he North Carolina law detailing a new voter photo identification requirement got challenged in court Wednesday mere moments after the Republican-led General Assembly completed the override of Democratic Gov. Roy Cooper’s veto of the measure. Six voters filed the lawsuit in Wake County court less than 15 minutes after the state House finished the override in a mostly party-line 72-40 vote. The Senate already voted to override Tuesday. The photo ID law implements a constitutional amendment approved in a referendum last month that mandates photo identification to vote in person, with exceptions allowed. Still, the plaintiffs contend the law violates the state constitution and should be blocked, saying it retains requirements within a 2013 photo ID law that federal judges struck down.
The voters — five black residents and one described as biracial — say the restrictions will harm African-American and American Indian residents disproportionately and unduly burden the right to vote. It also creates a financial cost to voting in the form of lost work times and the need to secure transportation to obtain an ID, the lawsuit said.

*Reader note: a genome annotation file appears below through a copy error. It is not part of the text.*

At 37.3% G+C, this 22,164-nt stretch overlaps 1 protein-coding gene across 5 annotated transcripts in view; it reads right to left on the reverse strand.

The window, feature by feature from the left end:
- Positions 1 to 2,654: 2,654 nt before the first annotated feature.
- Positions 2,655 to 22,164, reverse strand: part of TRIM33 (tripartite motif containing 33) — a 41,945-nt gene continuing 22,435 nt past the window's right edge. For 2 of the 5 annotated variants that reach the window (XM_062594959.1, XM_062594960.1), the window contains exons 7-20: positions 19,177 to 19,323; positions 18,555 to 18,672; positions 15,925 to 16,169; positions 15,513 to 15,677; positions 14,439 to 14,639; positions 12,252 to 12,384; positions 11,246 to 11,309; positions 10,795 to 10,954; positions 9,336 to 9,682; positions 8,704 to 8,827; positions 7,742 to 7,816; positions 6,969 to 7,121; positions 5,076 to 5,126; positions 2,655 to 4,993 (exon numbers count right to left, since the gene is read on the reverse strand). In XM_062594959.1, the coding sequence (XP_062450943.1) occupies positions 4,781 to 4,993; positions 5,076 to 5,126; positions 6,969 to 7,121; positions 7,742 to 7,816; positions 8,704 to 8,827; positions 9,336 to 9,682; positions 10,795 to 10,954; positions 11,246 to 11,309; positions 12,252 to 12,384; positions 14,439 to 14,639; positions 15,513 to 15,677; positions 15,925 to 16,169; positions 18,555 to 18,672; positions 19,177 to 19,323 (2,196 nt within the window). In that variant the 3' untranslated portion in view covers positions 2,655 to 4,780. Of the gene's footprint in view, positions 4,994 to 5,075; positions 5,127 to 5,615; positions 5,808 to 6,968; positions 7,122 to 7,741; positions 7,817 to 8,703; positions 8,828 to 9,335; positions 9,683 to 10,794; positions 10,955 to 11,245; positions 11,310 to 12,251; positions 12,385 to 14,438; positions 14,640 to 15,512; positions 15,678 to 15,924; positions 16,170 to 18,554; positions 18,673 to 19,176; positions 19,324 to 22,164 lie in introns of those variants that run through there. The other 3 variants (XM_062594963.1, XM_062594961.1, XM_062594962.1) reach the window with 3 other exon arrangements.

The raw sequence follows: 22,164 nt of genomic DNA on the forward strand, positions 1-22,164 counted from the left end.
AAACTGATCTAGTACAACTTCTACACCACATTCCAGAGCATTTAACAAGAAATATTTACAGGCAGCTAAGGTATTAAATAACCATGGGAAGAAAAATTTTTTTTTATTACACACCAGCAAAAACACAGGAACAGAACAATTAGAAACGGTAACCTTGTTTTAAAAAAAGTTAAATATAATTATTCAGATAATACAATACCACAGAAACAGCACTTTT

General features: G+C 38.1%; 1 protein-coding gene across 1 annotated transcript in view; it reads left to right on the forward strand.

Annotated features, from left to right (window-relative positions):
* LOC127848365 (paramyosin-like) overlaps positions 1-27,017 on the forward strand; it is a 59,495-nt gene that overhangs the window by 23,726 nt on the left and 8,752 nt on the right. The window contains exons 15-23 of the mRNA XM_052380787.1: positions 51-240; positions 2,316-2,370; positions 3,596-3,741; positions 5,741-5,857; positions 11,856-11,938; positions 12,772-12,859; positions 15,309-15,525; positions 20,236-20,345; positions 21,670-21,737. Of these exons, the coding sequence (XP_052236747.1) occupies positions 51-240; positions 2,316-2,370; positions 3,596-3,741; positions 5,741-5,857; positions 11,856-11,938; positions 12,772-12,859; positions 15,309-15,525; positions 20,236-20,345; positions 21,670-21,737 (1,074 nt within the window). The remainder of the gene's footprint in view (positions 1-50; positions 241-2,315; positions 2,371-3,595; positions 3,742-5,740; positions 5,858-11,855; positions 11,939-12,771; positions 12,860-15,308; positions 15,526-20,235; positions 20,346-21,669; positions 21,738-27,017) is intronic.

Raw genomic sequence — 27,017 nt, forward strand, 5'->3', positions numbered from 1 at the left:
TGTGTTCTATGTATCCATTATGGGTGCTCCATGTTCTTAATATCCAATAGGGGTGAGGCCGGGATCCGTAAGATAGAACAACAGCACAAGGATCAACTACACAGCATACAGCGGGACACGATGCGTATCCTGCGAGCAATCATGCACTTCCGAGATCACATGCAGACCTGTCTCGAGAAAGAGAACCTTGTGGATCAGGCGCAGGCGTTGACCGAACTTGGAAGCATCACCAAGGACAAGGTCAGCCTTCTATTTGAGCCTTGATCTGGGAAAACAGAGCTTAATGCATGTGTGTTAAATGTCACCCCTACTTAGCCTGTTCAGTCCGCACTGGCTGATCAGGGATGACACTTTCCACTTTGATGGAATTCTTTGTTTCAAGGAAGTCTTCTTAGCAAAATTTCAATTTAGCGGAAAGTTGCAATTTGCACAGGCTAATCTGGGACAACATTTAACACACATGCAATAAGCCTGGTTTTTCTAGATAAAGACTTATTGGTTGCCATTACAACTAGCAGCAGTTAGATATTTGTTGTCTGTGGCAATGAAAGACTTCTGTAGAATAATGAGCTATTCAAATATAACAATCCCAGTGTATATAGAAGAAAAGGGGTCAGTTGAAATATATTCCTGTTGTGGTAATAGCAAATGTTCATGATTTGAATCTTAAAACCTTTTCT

“The General Assembly has simply reproduced the court-identified racially discriminatory intent it manifested a mere five years ago when it enacted a very similar voter ID requirement,” according to the plaintiffs’ lawyers. Some of the attorneys work for an organization that helped challenge the 2013 law. That litigation took nearly four years to resolve.
… “You have betrayed the majority of the hard-working, honest people of North Carolina who put this provision into our constitution,” Rep. Jimmy Dixon, a Duplin County Republican, referring to Cooper. “You should hang your head in shame.”